“Russia is asking the U.N. Security Council to condemn the illegal sale of Syrian oil by terrorist groups and encourage all countries to take “necessary measures” to prevent it. A draft presidential statement circulated to council members and obtained Monday by The Associated Press expresses “grave concern” at the seizure of oilfields in Syria by the Islamic State of Iraq and the Levant or ISIL and Jabhat al-Nusra and stresses that any export or import of crude oil without authorization of a sovereign state is illegal………….”
“Militants, who declared an Islamic caliphate in the Middle East, now claimed to have seized Syria’s largest oilfield. Fighters of the Islamic State, previously known as Islamic State in Iraq and the Levant (Isis), said they took over the al-Omar oil field in the eastern Deir al-Zour province from rival rebel groups. Video footage uploaded online showed armed Islamic State jihadist standing in front of the entrance of the field as the group’s flag flew over a sign reading “Euphrates Oil Company – al-Omar field…………….”
The Wahhabi Jihadists are nowhere near Iraq’s major oil fields, but they have grabbed some Syrian oil fields. Apparently there is worry that they will soon start shipping Syrian oil to buyers. There is a precedent for this: already foreign buyers are eager to buy oil controlled by Kurdish separatists in Iraqi Kurdistan. The Turks and among those mentioned in reports. Already Benyamin Netanyahu, sensing a future opportunity, has blessed the Kurdish ‘enterprise’ when he opined (without being asked) that they should be able to go independent. Netanyahu, who is not known to observe international legal niceties anymore than his neighbors, would not accept the same independent ‘fate’ for Palestinians.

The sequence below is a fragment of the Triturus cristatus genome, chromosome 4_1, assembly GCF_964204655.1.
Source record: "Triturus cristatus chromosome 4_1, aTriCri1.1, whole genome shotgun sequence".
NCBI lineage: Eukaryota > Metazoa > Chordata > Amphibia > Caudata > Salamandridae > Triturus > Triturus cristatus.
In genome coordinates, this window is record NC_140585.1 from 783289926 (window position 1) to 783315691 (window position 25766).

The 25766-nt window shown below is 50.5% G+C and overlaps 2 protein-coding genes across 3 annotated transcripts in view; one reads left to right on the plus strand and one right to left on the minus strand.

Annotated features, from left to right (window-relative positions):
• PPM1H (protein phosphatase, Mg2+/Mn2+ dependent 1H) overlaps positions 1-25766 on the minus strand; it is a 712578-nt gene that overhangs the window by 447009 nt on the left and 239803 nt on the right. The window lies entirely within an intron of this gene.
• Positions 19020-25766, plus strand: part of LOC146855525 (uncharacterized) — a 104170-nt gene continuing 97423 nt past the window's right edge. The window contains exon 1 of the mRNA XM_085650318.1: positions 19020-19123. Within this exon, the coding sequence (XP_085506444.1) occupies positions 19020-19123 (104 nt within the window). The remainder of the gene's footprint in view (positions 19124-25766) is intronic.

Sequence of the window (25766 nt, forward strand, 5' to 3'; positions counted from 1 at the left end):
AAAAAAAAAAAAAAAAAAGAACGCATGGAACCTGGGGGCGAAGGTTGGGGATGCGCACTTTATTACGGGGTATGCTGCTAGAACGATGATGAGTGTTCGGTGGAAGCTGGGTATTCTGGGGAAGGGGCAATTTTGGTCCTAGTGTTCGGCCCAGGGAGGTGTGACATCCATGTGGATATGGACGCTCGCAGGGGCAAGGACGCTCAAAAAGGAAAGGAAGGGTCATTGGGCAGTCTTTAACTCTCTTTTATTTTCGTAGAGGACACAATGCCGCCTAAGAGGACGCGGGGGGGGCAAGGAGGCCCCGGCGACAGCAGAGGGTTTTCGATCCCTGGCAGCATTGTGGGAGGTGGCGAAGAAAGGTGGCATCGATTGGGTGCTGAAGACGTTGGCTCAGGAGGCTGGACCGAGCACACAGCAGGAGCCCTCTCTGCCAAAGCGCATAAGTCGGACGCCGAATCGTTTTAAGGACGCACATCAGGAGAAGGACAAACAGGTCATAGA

Would an Islamic State be in the future of OPEC? Fortunately not: the Jihadists may harass the vast border region between Syria and Iraq for a few more years, but they may have reached their peak during the last week of June 2014. From now on, it may be the period of pushback in both Iraq and Syria. The hairy ones are likely to get squeezed on two fronts now, with their ‘realm’ getting smaller. If the tribes turn against them, they may be fighting on three fronts. That would be an untenable situation if their suppliers and enablers in Turkey and some Arab states tighten the squeeze on the flow of supplies and fighters. Even the mighty Wehrmacht could not withstand a multi-front war for long.
Mohammed Haider Ghuloum